AltServlet Module System

The largest problem occurred in how JavaScript files are loaded. By nature, JavaScript is not file based. It was originally intended to be loaded linearly in a web page, and little thought was given to how modules interact.

JavaScript does not have much in the way of compile-time type checking. It does not care if a function you call actually exists until you try to call it. You can pretty much load things in any order until you are ready to use them. The only place where this gets complicated is when you try to inherit classes from one another. The class you try to inherit from must be loaded first.

With those things in mind, I set out to design a module system for JavaScript that was simple to use but made it easy and intuitive to package code.

Module System Proposal : Java Packages

My initial thoughts were to create a system like Java's import/package system.

Instead of .java files, you have .js files. Instead of packages, you have modules. Each module has to be in a folder, much like packages. So the '' module would be a path alt/foo/, and any .js files in that folder would be scripts (as opposed to classes) of that module.

Each module is loaded in its module scope, so if you define a function Bar in the file alt/foo/Bar.js, it needs to be accessed by calling from other scopes.

This makes it painless to define JavaScript classes and package them in modules, you simply define them as top-level classes and put them in a module folder.


Using the module system is almost identical to Java's import.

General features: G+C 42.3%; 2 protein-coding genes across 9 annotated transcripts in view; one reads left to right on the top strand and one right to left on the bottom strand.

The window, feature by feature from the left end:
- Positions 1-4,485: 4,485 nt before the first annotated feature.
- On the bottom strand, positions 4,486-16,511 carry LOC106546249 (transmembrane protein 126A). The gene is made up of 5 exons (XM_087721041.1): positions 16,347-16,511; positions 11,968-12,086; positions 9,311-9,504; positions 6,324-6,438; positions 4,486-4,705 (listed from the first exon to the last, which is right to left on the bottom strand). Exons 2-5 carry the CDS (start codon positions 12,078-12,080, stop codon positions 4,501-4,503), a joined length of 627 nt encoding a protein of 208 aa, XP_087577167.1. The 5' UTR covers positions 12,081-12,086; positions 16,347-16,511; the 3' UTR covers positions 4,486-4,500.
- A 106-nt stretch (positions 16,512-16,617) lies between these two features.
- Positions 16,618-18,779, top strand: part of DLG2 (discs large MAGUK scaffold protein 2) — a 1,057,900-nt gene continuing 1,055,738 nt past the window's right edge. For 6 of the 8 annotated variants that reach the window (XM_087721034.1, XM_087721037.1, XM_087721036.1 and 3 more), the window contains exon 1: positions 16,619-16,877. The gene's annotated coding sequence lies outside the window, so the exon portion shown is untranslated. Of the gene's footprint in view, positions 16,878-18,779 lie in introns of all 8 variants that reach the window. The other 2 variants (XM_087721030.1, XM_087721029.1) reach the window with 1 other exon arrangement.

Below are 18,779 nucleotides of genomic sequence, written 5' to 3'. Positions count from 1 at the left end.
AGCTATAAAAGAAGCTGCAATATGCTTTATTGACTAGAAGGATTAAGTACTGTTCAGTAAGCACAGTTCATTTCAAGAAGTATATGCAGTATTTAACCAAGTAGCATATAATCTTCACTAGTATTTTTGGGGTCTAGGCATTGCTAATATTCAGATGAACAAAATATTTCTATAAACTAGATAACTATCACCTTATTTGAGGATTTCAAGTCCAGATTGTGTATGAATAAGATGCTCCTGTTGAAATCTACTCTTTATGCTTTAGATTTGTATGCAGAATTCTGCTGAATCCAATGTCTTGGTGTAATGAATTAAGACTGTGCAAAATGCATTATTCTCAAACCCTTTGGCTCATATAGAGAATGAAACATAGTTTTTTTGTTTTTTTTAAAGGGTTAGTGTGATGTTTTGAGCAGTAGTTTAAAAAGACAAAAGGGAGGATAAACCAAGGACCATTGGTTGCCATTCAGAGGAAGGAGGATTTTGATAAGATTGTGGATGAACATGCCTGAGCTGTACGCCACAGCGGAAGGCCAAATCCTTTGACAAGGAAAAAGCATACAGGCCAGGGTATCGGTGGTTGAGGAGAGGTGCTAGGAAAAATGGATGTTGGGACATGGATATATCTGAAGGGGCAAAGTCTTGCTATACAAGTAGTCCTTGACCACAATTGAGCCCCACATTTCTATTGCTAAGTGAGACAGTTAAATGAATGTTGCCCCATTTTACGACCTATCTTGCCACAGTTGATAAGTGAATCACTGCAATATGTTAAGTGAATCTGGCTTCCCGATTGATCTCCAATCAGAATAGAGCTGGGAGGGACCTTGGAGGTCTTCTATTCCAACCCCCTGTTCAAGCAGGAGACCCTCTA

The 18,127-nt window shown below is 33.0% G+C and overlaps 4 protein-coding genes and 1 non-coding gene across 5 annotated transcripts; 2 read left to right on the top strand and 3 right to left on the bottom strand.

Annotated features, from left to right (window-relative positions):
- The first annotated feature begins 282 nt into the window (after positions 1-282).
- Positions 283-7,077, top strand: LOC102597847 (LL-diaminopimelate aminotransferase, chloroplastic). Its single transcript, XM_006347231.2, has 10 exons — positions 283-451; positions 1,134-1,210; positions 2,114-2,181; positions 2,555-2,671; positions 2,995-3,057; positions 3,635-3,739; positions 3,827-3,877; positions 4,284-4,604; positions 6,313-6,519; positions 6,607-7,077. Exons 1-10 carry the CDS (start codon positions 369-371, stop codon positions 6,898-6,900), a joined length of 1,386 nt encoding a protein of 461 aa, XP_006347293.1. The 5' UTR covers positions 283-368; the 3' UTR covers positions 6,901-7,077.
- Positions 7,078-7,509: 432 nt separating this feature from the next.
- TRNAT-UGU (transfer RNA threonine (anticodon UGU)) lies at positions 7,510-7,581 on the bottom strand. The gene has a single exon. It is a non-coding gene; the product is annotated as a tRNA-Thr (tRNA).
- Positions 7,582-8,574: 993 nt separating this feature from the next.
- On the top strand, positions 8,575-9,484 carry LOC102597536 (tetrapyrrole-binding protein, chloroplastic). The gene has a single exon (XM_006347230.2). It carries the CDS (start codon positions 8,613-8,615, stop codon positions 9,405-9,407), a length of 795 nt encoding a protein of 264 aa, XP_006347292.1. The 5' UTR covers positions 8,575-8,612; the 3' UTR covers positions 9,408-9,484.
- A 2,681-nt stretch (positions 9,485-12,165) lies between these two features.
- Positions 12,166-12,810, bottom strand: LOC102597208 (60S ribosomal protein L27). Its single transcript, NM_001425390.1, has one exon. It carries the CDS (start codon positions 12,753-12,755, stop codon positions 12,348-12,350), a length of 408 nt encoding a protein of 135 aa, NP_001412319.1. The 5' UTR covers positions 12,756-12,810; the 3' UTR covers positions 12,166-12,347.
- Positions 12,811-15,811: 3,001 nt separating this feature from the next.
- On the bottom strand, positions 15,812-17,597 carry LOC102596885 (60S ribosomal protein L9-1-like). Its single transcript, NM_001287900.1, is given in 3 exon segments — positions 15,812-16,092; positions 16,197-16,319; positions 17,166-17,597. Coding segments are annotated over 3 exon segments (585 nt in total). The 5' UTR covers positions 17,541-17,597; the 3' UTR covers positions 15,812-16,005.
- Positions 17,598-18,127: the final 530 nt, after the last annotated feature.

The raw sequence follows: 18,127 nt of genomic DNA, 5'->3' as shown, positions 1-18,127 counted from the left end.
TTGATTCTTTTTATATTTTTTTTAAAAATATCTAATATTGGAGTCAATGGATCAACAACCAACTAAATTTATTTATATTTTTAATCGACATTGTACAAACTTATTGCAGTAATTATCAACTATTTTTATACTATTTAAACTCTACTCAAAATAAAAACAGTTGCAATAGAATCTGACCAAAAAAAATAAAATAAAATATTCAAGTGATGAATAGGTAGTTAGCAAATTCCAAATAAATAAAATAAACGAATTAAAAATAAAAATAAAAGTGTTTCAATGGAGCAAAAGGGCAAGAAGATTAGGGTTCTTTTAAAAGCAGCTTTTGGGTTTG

Instead of modifying Rhino to allow a custom JavaScript syntax, I decided to stick with a compatible method:


This code states that the script Bar from the module must be loaded at this point. This can be read as, the current script depends on

AltServlet will then check if the script has been loaded and up to date. If not, it will load, compile, and execute the script in its module scope. If it fails to load, compile, or execute, an exception will be thrown.

If the Bar script defined a class named Bar (this is the recommended convention), then you can access it through its module path (this is where AltServlet diverges from Java):

var bar = new;

Pretty simple? As with any JavaScript, you can easily make class aliases so you do not need to write out the whole module path each time you instantiate a class:

var Bar =;

Advanced Usage: Wildcard Loading

There are a few extra features of the module system that can be used.

In addition to including individual scripts, you can load all of the scripts in a particular module by using the wildcard script name:


This will attempt to include all scripts in a particular module. Caution should be used when including scripts in this manner, because it does not guarantee a particular script will actually be loaded.

Like Java, this will not load scripts from sub-modules.

Advanced Usage: Cascading Dependencies

When extend classes in JavaScript, the code looks something like this:

// Foo.js 
function Foo() { ... }
// Bar.js
function Bar() { ... }
Bar.prototype = new Foo();

As you can see, the Bar.js file constructs a new Foo object to create its prototype. If you were then to go and modify Foo to add a function:

// Foo.js 
function Foo() { ... }
Foo.prototype.sbu = function() { ... }

AltServlet would recognize that Foo was modified and reload it, but Bar would still be pointing at the old Foo, the Foo that is missing the sbu() function.

To solve this issue, one would generally need to restart the server, but AltServlet provides "cascading dependencies" to solve the issue.

// Bar.js
Alt.require("Foo", true);

The second (optional) argument of the Alt.require function specifies whether a file should be considered a cascading dependency.

This tells AltServlet that Bar needs to also be reloaded whenever Foo is reloaded. (If this feature were enabled by default, then every single script would be reloaded every time one script is modified.)

page last updated: Thursday, February 14, 2008

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